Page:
The Children’s Investment Fund Foundation, along with UNICEF and UBS, recently announced the formation of the $1 billion Power of Nutrition Fund. Unveiling a mega-fund like that is one thing; getting those pledges to turn into cold hard cash is another. But the newly formed fund has already managed to make $200 million of its commitments available now, which includes a hefty $55 million investment from CIFF.
The Children's Investment Fund Foundation was founded by hedge fund billionaire Christopher Hohn and his ex-wife Jamie Cooper. The foundation works to help poor and vulnerable children in developing countries around the world in key areas of work including neonatal survival, HIV transmission, malnutrition, and deworming.
Lately, CIFF has been ramping up its giving, increasing its disbursements by over 40 percent to $122 million. Although CIFF only contributes to pre-selected organizations, it's pretty clear the foundation is sticking to its increased giving plan.
Prior to its $55 million to help establish the Power of Nutrition Fund, one of CIFFs biggest grants to date was $45 million to the Elizabeth Glaser Pediatric AIDS Foundation. The grant was awarded in support of Zimbabwe’s Ministry of Health and Child Care’s efforts to lower the number of new HIV infections among infants.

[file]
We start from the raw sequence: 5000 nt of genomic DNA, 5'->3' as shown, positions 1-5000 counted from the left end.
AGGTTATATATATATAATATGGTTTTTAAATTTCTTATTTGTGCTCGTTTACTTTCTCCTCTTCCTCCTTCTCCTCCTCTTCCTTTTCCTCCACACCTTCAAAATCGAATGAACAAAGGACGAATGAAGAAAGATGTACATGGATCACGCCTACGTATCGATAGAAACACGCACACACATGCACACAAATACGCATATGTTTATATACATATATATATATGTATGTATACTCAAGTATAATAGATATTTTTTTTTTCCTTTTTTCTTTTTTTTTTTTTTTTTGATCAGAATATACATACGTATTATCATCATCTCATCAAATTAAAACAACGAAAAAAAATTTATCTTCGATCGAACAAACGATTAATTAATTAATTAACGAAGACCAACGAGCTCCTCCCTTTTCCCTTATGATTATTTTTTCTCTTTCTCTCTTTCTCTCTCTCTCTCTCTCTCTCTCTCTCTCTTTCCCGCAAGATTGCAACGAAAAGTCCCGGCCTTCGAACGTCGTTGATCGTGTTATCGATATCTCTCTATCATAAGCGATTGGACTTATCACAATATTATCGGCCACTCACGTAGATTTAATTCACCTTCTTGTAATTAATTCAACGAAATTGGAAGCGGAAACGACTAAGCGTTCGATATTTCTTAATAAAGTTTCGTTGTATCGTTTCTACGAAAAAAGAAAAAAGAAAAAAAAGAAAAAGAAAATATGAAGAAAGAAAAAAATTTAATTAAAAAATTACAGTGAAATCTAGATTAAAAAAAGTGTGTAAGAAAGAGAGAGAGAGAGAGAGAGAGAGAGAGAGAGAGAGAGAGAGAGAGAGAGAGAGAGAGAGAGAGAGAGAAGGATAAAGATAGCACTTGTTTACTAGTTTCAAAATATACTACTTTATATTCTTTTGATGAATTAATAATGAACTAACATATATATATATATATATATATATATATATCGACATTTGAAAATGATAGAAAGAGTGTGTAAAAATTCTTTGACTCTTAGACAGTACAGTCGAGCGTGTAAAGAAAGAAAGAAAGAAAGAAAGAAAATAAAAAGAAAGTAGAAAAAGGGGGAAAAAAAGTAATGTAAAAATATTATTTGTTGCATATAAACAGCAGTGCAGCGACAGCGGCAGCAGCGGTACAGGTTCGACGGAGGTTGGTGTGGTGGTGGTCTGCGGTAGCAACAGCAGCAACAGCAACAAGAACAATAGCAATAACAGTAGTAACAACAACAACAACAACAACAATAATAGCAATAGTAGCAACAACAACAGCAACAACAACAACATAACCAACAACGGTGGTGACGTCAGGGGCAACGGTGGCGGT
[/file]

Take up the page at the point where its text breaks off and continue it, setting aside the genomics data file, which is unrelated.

CIFF is definitely still focusing on children here, but instead of pediatric AIDS, it is zeroing in on childhood nutrition in the first 1,000 days of life, or about three years. CIFF CEO Michael Anderson explains the big give to the Power Nutrition Fund by saying, “We know that good nutrition has one of the biggest multiplier effects for development. Well-nourished kids grow up to be higher wage earners.”
Other major international health and development players putting in millions of dollars to get the Power of Nutrition Fund off the ground giving to the fund includes up to $47 million from the Department for International Development and $26 million from the UBS Optimus Foundation.